The early 20th century saw the College extending its reputation for internationalism, particularly the serious academic study of non-Western cultures. College tutors furthered research into Comparative Religion and the study of Asian cultures. J Estlin Carpenter, Principal from 1906-1915, was especially influential in the early 20th century through his work on Buddhism and other religions in Asia. He also built connections with liberal movements in India and Japan. L.P. Jack became Principal in 1915 and continued the open and intellectually curious approach of the College. He was editor of The Hibbert Journal and continued to invite important intellectual figures to the College, including Professor Radhakrishnan, the first Indian to hold a professorial chair at Oxford and Upton Lecturer at the College, and Rabindranath Tagore.
During World War II the College was requisitioned by the Ministry of Works and Buildings for the use of Naval Intelligence and the Inter Services Topographical Department was based in the building. The personnel stationed in the College helped to plan Operation Overlord, known as the D-Day landings.
The post-war story of the College is one characterised by strengthening links to the University of Oxford. In 1965 College students were given the right to matriculate for Oxford degrees in Theology or Theology and Philosophy. Two years later, the College was authorised to enter names on the Register of Diploma Students. The most significant changes occurred in the 1990s, when the College first became a Permanent Private Hall of the University of Oxford (1990) and then a full constituent college, receiving a Royal Charter in 1996. At this time the College became Harris Manchester College, following a generous benefaction from Lord Harris of Peckham and his family.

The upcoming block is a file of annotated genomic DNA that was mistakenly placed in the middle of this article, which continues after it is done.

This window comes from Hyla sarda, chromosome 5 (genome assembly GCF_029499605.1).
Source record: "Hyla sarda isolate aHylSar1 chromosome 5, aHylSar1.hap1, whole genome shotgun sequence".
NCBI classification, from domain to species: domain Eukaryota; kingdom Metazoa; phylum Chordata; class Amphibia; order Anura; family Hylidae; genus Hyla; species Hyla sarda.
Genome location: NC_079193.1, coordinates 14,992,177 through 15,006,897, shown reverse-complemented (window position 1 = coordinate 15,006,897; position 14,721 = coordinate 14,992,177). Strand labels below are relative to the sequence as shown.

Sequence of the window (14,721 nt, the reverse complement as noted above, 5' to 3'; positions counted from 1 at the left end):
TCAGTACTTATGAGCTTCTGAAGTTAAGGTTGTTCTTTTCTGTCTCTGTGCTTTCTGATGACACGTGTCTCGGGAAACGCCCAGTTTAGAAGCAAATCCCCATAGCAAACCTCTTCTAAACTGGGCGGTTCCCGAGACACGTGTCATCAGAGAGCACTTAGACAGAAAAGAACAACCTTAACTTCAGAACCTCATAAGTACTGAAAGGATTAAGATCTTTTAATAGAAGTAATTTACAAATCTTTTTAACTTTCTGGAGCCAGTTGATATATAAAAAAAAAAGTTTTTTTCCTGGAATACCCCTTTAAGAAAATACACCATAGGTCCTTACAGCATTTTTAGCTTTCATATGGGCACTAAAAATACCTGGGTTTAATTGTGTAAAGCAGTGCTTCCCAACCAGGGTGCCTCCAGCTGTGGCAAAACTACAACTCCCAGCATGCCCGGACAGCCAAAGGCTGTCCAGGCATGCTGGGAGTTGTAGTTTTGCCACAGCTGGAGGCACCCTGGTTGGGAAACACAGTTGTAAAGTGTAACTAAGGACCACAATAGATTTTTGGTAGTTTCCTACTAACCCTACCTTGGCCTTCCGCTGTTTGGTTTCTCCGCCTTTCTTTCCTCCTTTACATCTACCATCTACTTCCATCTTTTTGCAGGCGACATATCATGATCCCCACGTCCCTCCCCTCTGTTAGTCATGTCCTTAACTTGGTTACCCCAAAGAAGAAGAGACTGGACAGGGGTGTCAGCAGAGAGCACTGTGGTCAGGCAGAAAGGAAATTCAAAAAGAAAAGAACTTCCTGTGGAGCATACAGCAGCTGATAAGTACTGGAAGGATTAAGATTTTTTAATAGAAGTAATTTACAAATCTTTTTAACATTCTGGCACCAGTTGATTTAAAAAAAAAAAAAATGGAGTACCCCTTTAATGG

The current Principal is Professor Jane Shaw, Professor of the History of Religion and Pro-Vice Chancellor of the University. Harris Manchester College is the only college within Oxford that is dedicated to taking undergraduates and postgraduate students who are aged 21 or over.